Due to its low costs and lack of paperwork, Georgia has long been a popular destination for people seeking a child through surrogacy. Since the full-scale intrusion of Russia into Ukraine, another well-known surrogacy objective, the Georgian surrogacy business has become considerably more famous, with costs and requests shooting up.
However, this practice ought to be outlawed as of next year’s January 1. The majority government’s new law, which has already been sent to parliament, should restrict surrogacy to Georgian residents only. Additionally, all forms of surrogacy-related advertising will be outlawed.
The new law, according to Health Minister ZurabAzarashvili, should only allow for surrogacy in cases of altruism. In such instances, the surrogate mother receives only financing for her expenses and receives no compensation. However, determining whether covered expenses are legitimate will be difficult. The Georgian government has not yet made it clear how it intends to respond to these difficulties.
While critics of surrogacy applaud the Prime Minister’s decision, there are those who question his motives. Gharibashvili said in the briefing that one of the problems with surrogacy is that same-sex couples can “order” a child. Some people wonder if the Prime Minister is truly concerned about the practice or just wants to crack down on the LGBT community because he has been accused of homophobia before. Gharibashvili stated in May that the violence of the minority against the majority is the imposition of LGBT values.
In the EU nations, this statement received poor reception. The European Parliament pointed out that this could influence whether or not Georgia is given the status of a candidate for membership in the EU.
Gharibashvili asserts that surrogacy is still a legal method of childbirth. Because it benefits our population, it ought to be permitted for Georgians. I believe we ought to give our citizens this chance.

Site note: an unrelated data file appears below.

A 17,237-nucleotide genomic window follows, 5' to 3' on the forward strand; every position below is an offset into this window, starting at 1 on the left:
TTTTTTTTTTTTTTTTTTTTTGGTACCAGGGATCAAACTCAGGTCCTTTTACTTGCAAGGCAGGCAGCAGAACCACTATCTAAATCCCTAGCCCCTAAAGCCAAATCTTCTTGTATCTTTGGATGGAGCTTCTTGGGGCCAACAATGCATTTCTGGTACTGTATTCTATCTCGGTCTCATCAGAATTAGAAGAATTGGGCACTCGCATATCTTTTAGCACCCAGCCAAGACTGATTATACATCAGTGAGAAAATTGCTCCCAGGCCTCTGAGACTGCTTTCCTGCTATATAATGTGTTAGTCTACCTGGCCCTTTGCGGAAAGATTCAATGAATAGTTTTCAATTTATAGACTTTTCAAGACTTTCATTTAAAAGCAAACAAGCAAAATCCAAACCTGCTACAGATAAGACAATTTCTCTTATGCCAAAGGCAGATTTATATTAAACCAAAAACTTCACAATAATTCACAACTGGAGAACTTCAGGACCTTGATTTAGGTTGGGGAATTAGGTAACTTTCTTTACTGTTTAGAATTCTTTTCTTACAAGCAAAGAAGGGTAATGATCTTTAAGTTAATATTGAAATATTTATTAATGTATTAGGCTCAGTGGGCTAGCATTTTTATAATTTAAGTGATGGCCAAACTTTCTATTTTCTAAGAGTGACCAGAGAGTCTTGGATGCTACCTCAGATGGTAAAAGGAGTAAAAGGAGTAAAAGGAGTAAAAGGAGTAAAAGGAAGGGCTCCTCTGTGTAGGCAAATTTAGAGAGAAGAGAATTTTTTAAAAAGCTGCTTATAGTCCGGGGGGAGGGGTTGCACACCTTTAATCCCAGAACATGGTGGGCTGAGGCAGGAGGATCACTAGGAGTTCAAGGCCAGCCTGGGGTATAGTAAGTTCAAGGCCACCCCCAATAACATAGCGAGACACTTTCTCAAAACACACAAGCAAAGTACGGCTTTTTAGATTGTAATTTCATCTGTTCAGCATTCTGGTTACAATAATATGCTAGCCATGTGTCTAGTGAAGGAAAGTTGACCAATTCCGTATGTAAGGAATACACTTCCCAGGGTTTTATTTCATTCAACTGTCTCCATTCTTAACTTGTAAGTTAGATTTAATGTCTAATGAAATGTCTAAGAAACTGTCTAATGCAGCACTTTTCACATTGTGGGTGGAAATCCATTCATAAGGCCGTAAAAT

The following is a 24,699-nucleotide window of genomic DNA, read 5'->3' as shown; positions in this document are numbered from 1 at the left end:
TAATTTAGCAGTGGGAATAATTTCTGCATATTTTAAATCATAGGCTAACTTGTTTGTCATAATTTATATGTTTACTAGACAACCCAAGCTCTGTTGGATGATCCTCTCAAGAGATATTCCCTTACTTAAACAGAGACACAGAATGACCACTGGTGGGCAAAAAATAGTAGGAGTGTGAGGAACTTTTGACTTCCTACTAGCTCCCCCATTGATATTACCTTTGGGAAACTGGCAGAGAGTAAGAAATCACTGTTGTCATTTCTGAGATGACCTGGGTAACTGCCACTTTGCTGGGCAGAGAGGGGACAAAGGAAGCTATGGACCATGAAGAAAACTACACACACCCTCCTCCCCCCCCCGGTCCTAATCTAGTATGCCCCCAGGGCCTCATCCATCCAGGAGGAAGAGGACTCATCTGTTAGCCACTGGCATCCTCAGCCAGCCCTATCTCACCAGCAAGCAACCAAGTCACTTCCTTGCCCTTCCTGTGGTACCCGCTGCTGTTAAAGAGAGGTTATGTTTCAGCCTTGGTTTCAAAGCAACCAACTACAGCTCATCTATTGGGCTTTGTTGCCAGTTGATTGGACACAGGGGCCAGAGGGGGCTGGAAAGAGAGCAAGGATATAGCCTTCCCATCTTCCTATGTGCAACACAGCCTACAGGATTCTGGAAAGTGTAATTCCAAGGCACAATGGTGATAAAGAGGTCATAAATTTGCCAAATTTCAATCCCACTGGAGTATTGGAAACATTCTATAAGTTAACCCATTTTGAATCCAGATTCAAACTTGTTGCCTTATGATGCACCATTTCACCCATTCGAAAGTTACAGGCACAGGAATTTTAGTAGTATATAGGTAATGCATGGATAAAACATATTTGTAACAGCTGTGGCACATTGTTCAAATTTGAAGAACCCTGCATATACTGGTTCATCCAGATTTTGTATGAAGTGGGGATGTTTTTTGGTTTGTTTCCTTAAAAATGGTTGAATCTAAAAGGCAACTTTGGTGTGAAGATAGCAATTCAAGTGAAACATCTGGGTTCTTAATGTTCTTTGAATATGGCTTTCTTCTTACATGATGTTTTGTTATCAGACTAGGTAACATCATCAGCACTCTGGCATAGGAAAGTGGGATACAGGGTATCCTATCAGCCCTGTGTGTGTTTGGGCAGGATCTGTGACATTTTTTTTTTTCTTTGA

The Health Minister of Georgia, ZurabAzarashvili, announced a similar ban on in vitro fertilization in addition to the ban on surrogacy for foreigners. He says that “various unethical and very bad practices” are associated with both practices.
Georgia is following in Russia’s footsteps with this proposed law. A law prohibiting foreigners and single men from using surrogacy was signed into law by President Putin last year. IVF treatments were also restricted there. Surrogacy arrangement at some clinics has decreased by as much as 70%. However, the conflict in Ukraine also contributed to this.
Ravi Sharma is a self-motivated, successful entrepreneur and has a solid experience in the fertility segment. and he is the director at ARTbaby Global (ARThealthcare). He is a pharmacy graduate with post-graduation in business administration and has 14 years of rich experience in the field of infertility segment. He loves to write about IVF, Surrogacy, and other ART (assisted reproductive technology) news, issues, and updates. He is a Pharmacy graduate (B. Pharm) and M.B.A (marketing).
His most recent success includes the successful launch of the medical tourism company, ARTbaby, which offers treatment options for infertility, egg donation, and surrogacy. He likes spending time with his family and writing about various aspects of IVF surrogacy and donating eggs.